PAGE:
Instead of celebrating Christmas on the night of December 24 and all day of December 25 like other countries in the world, the people of the country of birch choose January 7.
Why do Russians celebrate Christmas in January?
Orthodox Christians celebrate Christmas in Russia with millions of believers around the world on January 7 every year. Initially, Orthodox and Catholics both celebrated Christmas on the same day. In 1582, Pope Gregory XIII announced a new type of calendar – the Gregorian calendar in Europe. Immediately, most European Catholic countries adopted a new calendar and that year October 5 became October 15. In Germany, the new calendar was adopted at the beginning of the 18th century. America and Britain used the old Julian calendar until 1752.
In Russia, the Gregorian calendar was adopted only in 1918 by a decree of the Soviet Government, which changed January 31 of that year to February 14. However, the Russian church did not accept the changes and continued to celebrate Christmas on December 25 according to the Julian calendar, which is January 7 of the following year according to the Gregorian calendar. Currently, these two calendars are 13 days apart. Other Orthodox churches following the Julian calendar to date include Orthodox churches in Jerusalem, the Republic of Macedonia, Georgia, Serbia, Poland… This is the reason for Easter, Christmas and some religious holidays. Other teachers arrived in Russia more than 2 weeks late.
Christmas is one of the most important holidays for Orthodox Christians, marking the end of Lent. About 2.3 million Russian Orthodox Christians flock to churches, participate in processions, Christmas Eve ceremonies, sing hymns, etc. This solemn event is held in St. thousands of cities and towns of the Russian Federation.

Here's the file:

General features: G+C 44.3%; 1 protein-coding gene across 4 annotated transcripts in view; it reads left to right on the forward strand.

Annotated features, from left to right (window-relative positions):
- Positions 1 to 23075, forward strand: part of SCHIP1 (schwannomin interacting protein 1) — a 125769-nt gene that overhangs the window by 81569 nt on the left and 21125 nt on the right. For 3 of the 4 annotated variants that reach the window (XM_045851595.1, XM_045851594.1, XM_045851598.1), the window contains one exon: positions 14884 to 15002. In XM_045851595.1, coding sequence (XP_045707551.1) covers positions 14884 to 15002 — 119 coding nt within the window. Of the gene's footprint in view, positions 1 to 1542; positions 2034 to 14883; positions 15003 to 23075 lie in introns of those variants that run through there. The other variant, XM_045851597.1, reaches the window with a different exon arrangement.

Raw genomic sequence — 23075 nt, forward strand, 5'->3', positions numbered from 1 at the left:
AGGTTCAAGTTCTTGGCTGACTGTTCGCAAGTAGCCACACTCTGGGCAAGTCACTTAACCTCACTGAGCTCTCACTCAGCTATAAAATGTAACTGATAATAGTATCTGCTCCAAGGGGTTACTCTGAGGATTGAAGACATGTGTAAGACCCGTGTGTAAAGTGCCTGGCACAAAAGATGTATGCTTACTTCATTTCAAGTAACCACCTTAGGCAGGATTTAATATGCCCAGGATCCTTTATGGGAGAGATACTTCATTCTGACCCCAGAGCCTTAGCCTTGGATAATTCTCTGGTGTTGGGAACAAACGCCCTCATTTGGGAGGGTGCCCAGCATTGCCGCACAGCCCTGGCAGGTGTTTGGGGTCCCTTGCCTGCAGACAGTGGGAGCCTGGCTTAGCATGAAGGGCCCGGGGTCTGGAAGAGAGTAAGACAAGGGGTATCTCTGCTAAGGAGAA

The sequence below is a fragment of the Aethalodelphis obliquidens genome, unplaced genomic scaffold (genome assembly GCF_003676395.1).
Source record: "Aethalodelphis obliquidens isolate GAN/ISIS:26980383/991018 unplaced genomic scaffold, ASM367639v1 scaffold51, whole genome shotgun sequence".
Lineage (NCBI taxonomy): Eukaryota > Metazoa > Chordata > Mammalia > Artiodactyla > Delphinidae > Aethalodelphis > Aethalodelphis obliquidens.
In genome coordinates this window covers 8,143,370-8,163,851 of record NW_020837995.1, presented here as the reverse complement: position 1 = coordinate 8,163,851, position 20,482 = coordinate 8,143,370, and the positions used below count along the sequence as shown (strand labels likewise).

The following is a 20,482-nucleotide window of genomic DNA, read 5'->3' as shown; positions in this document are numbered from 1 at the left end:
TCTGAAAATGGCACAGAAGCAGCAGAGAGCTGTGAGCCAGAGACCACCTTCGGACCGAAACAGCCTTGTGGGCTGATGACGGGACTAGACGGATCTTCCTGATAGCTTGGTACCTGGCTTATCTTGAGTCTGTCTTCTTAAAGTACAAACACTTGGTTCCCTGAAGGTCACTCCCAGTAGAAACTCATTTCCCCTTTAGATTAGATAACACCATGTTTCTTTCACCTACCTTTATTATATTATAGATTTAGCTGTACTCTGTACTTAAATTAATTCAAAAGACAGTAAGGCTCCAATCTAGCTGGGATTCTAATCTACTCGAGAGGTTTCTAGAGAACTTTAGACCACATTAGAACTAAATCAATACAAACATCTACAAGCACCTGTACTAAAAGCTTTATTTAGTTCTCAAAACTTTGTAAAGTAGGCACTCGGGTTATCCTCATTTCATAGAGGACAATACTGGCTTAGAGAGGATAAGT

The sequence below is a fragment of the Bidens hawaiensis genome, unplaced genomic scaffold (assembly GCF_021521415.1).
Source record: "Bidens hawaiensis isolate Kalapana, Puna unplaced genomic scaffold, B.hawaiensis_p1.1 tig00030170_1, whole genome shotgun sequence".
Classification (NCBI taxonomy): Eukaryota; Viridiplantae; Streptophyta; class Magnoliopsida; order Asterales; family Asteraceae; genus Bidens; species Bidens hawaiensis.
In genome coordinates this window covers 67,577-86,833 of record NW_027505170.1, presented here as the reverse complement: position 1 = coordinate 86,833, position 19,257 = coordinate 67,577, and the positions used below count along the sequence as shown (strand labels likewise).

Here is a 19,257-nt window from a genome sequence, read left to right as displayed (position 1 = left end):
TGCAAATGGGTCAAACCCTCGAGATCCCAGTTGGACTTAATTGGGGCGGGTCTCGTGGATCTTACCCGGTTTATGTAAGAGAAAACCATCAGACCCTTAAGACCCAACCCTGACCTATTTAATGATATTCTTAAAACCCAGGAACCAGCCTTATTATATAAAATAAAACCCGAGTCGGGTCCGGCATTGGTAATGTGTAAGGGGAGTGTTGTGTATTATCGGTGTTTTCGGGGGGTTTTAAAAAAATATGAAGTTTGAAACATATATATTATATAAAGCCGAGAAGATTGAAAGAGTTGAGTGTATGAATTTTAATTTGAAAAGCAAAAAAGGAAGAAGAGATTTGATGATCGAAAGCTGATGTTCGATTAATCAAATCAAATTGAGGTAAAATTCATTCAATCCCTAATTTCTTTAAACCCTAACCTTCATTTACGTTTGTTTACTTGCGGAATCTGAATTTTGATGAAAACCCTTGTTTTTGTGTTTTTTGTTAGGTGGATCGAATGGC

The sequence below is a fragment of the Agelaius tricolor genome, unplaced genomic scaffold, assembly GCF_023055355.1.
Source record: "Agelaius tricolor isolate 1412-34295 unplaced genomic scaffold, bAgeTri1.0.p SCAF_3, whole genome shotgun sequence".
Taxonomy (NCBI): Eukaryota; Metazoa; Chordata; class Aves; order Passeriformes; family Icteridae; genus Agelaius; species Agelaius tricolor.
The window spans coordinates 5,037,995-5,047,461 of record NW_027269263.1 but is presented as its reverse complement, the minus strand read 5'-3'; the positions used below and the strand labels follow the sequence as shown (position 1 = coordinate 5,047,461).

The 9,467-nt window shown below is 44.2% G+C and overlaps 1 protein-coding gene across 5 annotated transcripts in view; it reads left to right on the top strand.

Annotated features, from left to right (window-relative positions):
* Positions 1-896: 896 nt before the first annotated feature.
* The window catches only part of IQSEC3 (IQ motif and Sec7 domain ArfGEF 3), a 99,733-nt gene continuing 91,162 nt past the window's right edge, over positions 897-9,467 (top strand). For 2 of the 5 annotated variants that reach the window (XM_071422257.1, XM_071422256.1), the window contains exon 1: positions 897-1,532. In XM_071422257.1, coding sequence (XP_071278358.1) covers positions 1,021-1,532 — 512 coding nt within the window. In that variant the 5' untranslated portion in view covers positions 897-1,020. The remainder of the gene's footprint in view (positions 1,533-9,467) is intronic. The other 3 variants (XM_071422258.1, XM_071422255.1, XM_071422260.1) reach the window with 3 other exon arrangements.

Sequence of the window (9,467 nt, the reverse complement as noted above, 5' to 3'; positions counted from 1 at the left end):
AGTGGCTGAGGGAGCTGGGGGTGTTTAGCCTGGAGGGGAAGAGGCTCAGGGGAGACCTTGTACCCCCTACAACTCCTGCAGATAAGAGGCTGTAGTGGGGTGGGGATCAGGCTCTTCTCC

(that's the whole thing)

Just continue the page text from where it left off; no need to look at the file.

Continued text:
Christmas is considered an expression of power and divinity, helping to strengthen unity among people. This traditional festival begins on Christmas Eve, called Sochyelnik . Christians in Russia, who make up about 75% of the population, will gather in prayer, holding a large, cozy feast with their families. The traditional dishes on the table include pickled cucumbers, salted mushrooms, sauerkraut, pickled apples, pies filled with meat, mushrooms, fish, vegetables… They also have a tradition of giving gifts to each other, decorating the house. with images of angels, stars and nativity scenes. Some Russians don’t fast, or go to church, but still celebrate Christmas, because they see this as a holiday of love, acceptance and tolerance.
A tradition that Russians often do on this occasion is to go to a fortune-teller. This divination is performed by young, unmarried women, gathered in a house or Banya – Russian sauna. They wear nightgowns and let their hair down. Elderly women perform a ritual to bring prosperity to the family. Married men and women are not allowed to participate. This is just a folk entertainment tradition.
The land of birch has its own version of Santa Claus, different from the funny, round-bellied gentleman in red that appears in Hollywood movies and on Christmas cards in the US. Santa Claus in Russia is called Ded Moroz, usually wearing a red, blue or yellow fur coat, wearing traditional Russian boots and riding in a carriage instead of reindeer. His assistant is his niece Snegurochka – the pink-cheeked, blonde and very smiley snow princess. Instead of Christmas Eve, Ded Moroz often gives gifts to children on New Year’s Eve.
Not the North Pole, where Russian children can go to see Ded Moroz is an estate in the town of Veliky Ustyug, Vologda Oblast region. Russian children also often send letters to Santa in the hope that their wishes will come true. Visitors often flock here at Christmas to take pictures with Santa Claus, ride a troika – a three-horse carriage that Ded Moroz drives to deliver presents and participate in winter entertainment activities.
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